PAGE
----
For-Profit Colleges Have Lots Of Champions-And Lots Of Problems

Posted on Saturday, November 19 at 11:47 by Ed Deak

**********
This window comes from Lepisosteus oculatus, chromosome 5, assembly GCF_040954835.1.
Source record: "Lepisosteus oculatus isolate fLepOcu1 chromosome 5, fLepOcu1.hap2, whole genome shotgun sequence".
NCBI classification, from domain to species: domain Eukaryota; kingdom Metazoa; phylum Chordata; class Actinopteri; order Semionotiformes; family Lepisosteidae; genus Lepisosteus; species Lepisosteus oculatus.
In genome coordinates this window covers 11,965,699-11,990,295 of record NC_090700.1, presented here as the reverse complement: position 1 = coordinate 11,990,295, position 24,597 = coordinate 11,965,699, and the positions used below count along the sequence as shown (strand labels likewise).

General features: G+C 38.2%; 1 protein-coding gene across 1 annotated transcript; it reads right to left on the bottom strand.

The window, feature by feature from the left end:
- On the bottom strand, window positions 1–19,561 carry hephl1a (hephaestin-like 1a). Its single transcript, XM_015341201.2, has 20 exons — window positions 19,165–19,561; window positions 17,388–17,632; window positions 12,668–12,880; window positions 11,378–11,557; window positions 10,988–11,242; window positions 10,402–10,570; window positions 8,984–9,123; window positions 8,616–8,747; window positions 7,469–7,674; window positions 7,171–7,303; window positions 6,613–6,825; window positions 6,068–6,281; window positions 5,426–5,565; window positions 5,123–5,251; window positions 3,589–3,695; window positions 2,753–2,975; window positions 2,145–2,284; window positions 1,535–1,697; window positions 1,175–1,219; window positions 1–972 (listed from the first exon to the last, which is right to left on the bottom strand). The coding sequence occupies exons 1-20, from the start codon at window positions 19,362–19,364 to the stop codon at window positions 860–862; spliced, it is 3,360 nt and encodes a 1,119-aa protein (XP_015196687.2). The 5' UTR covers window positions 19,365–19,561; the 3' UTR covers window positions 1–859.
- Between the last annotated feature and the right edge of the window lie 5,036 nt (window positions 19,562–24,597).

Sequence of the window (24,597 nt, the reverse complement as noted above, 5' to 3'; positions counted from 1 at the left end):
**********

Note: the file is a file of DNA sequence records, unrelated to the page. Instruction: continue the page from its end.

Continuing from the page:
Conservatives have hailed the robust for-profit college phenomenon as a welcome infusion of free-market forces into an otherwise bloated higher-education sector. The top official at the Department of Education making decisions about higher education, Bush appointee Sally Stroup, was previously a lobbyist for the Apollo Group. A vigorous champion of proprietary schools, Richard Vedder of AEI was recently named to a blue-ribbon Department of Education commission on the future of higher education that aims to tackle, among other things, the issue of soaring costs. Proprietary schools, among the largest donors to higher-education committee members, not surprisingly also have many loyal Republican supporters in Congress. But before we herald these institutions as the smarter, leaner future of higher education, it is worth scrutinizing their practices and their shady past. There is no question that they are adept at turning a profit. Yet commercial colleges' long history of ethical lapses and the highly uneven quality of their offerings make them a poor model for a higher-education field in crisis. American "career colleges" date back to the 1850s, when H.B. Stratton and P.R. Bryant founded a chain of 50 schools starting in Buffalo, N.Y., to teach shorthand, bookkeeping, and the use of the newfangled mechanical typewriter primarily to women, who were not welcome at most traditional colleges. They occupied cheap rental space in downtown office buildings rather than spending money on leafy campuses. The industry also grew through correspondence courses, which acquired a checkered reputation over the years. For every reputable accounting program, there were hucksters like the bogus art schools that took out the famous "can you draw this?" matchbook ads. As the liberal arts curriculum evolved (or devolved) from the classics, to the humanities, to today's critical-thinking courses and ethnic-studies departments, the need for vocational education remained, and commercial institutions were there to fill it. They attracted underserved students, especially low-income and working adults, by offering accelerated courses with flexible schedules and focusing their pitch on job placement. These schools commonly report placement rates of a credulity-straining 80 percent or 90 percent, no matter what the program; the Department of Education does not track or verify these numbers. Tuition is set far above the rates charged by public community colleges, for-profits' main competitors, yet below those at private nonprofits.


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